Where, Oh Where Has My Little Girl Gone?
by Sarah Stegall
copyright © 1994 by Sarah Stegall
Writer: Chris Carter/Paul Brown
Director: Chris Carter/Michael Lange
I’ve started and scrapped this review three times. “Duane Barry”/”Ascension” is a very difficult arc to get a handle on. While there are problems with pacing, direction, and content, there are moments–defining moments–in this two-part series that characterize “The X-Files” more sharply than anything else that has appeared in the series so far.
Someone needs to remind Chris Carter that when you begin, literally, with a scream, it’s hard to go anywhere but down. You’ve shot your load before the opening credits, and the rest of the evening is a long, slow slide into numbness. “Duane Barry” opens on a screech, jumps to a quiet, tense interview, rebounds to a hostage standoff, and never really gets its feet under it. “Ascension” opens with bewilderment and goes nowhere at all. The uneven pacing of this story may have something to do with the fact that it had different writers and directors for both episodes, but some overall conception should have prevailed.
I was never convinced of Duane Barry’s bona fides. He struck me as a deranged man, whose story was wholly untrustworthy. When dealing with someone so divorced from reality as a brain damaged psychotic, even direct evidence in the form of scars and assorted implants does not “prove” his story. We still have to rely on his testimony, and what he thought he saw may not have been what was really happening.
Steve Railsback is a good actor, but if not reined in he tends to spit his lines through clenched teeth. He had some good moments: during a couple of brief scenes, he showed a shy geniality and an almost childlike bafflement, but he needs a firmer hand from a director than he got. I kept contrasting his performance with William Sanderson’s beautifully restrained, superbly paced spin-out-of-control in “Blood”.
I am very reluctant to criticize David Duchovny’s performance in these two episodes; he is carrying a hell of a load in Gillian Anderson’s virtual absence. In “Little Green Men” and “Ice”, he has shown us that Mulder can show strong emotion believably. Parts of “Duane Barry” show his intensity, his command of nuance and implication, his sharp grasp of understatement and control. Having said all that, however, I have to say he disappointed me in this story. I know Fox Mulder is not given to hysterics, but there comes a point when you have to pull out some stops. Like Sam Spade says in “The Maltese Falcon”:
“When a man’s partner has been killed, he’s supposed to do something about it. It doesn’t make any difference what you thought of him, he’s your partner and you’re supposed to do something about it.”
When Mulder found Scully’s necklace, when Duane Barry (the only witness to her whereabouts) died, I needed to see some reaction from him. Consider the resonances of this story for Fox Mulder: the only person in the world whom he trusts has been snatched away from him, while he is powerless to do anything about it–just like his sister. A normal man would be driven half mad with guilt and anger and fear. Mulder either looks sleepy or puzzled. Duchovny neither raises nor lowers the temperature, right up to the last scene. Is he looking for Dana Scully in the stars, or figuring his income tax? From his face, you could never tell. I sincerely hope that when he is finally reunited with Dana Scully, he does more than simply nod at her. I don’t mean a clinch, but we will need emotional closure of some kind on this subject, or else I will have to conclude that Mulder is just going through the motions out of a sense of duty.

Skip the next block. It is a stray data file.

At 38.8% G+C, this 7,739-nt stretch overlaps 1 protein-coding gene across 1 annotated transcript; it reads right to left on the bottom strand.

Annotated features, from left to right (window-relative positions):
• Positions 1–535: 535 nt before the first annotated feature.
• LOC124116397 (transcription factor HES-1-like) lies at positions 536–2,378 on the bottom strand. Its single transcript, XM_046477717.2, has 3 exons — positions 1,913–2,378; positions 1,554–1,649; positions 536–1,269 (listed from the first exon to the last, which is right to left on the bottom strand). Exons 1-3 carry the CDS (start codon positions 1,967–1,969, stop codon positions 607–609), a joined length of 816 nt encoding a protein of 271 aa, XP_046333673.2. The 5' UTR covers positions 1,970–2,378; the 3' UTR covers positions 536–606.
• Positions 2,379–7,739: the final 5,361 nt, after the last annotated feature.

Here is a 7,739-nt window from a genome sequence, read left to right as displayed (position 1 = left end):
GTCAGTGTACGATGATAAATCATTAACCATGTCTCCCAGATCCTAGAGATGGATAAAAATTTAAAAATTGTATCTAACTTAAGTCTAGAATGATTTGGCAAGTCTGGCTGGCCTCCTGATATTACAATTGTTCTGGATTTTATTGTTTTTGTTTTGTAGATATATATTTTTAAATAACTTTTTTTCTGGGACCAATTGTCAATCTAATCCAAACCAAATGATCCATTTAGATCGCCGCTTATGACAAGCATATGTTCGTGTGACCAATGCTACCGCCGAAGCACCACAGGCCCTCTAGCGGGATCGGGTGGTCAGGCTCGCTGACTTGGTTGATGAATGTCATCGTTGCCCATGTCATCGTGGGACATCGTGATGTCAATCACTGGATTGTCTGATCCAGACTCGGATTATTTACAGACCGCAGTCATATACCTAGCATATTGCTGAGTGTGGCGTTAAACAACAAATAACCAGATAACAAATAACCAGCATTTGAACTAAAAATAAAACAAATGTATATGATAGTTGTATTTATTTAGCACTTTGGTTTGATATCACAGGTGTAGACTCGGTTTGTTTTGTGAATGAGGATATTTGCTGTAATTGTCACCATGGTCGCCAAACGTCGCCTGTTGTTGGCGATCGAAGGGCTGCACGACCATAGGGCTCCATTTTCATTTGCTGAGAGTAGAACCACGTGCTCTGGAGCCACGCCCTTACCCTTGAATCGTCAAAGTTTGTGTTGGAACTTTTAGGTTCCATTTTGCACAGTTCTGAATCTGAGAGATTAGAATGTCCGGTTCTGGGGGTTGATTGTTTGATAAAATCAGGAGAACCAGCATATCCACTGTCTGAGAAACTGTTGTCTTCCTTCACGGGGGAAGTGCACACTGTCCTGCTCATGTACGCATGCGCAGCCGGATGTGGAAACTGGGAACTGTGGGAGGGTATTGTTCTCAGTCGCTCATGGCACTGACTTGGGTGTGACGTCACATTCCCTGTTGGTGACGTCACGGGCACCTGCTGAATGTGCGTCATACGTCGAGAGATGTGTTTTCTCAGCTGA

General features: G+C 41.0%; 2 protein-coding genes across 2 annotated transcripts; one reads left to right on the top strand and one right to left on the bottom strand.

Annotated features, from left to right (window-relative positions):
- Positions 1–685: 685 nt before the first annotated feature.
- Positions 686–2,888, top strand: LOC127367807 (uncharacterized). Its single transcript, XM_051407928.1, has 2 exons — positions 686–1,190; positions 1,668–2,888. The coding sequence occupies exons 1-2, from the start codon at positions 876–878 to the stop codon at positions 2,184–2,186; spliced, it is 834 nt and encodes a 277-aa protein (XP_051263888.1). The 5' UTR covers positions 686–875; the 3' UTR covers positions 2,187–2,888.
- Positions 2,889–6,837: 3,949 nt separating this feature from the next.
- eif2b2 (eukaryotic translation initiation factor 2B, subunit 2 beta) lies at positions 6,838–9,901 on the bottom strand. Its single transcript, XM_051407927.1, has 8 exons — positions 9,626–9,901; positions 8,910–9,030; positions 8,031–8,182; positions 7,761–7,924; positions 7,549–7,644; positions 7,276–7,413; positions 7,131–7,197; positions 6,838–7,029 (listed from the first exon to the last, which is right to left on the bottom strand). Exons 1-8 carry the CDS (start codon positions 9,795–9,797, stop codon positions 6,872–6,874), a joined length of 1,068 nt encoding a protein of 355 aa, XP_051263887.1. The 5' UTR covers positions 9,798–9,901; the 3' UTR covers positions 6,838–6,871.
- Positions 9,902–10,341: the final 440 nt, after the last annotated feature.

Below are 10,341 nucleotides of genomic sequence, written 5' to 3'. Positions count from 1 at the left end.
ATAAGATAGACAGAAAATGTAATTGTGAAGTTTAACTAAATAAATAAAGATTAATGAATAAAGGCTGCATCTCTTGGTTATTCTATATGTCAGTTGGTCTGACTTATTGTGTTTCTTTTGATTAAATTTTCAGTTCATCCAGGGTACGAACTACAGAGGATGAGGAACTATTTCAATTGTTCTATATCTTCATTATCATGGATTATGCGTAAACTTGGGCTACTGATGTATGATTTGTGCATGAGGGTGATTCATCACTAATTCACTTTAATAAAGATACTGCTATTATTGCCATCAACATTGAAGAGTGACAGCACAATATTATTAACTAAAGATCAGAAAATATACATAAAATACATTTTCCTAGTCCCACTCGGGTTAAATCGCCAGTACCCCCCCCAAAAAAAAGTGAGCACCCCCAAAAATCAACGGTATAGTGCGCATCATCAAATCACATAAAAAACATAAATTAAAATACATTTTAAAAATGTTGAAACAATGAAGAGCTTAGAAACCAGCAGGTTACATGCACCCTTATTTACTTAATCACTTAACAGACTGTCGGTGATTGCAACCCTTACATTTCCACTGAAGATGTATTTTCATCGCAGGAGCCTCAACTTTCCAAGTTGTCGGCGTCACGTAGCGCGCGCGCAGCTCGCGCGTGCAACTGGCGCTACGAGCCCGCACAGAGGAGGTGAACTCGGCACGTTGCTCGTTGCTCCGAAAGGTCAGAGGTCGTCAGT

Mulder’s furious attack on the recalcitrant Duane Barry, in which he may well have killed a bound and helpless suspect (or at least contributed materially to his death), is too little, too late and way out of character. Furthermore, I think that putting David Duchovny in extended scenes against Steve Railsback was a mistake. The difference in acting styles between the two men are exaggerated: Railsback roars and Duchovny whispers. It’s a risky move that, frankly, didn’t pay off.
I suppose I must say something about the swimsuit scene in Act One of “Duane Barry”. Very well: David Duchovny looks wonderful. He moves with the lithe and sinewy grace of a stalking cheetah. As a woman, I was deeply appreciative; as a critic and reviewer, it added nothing to the story. Let’s move on.
I cheered when Deputy Director Skinner re-opened the X- Files. I am glad we can get back to “normal”; I miss the slide shows. How typical that he did it in a fit of pique, rather than as an administrator who saw, finally, the value of those extreme possibilities. I must give writer Paul Brown credit, however, for not making Walter Skinner a hopelessly evil bad guy. This scene was one of the best of the entire story, showing Skinner as a frustrated, hard-nosed cop who cannot seem to get a grip either on the slippery characters he’s up against or the obsessed agent before him. In fact, this time around he was more human than Mulder.
Sam Spade could at least track down the Fat Man and miscellaneous shady characters: Mulder has nothing and no one to go on. There are no clues left to investigate. There is no action he can take. Scully and Krychek are both missing, the Senator cannot help, and Plot Device — excuse me — his mysterious informant is again speaking in Zen koans. Chris Carter has led Mulder and us into a dead end. Even in as cerebral a show as “The X-Files”, it’s mighty risky putting your lead character in a position where he merely waits on events.
I give this two-part series three sunflower seeds out of five: two for the story and one for the Speedo scene.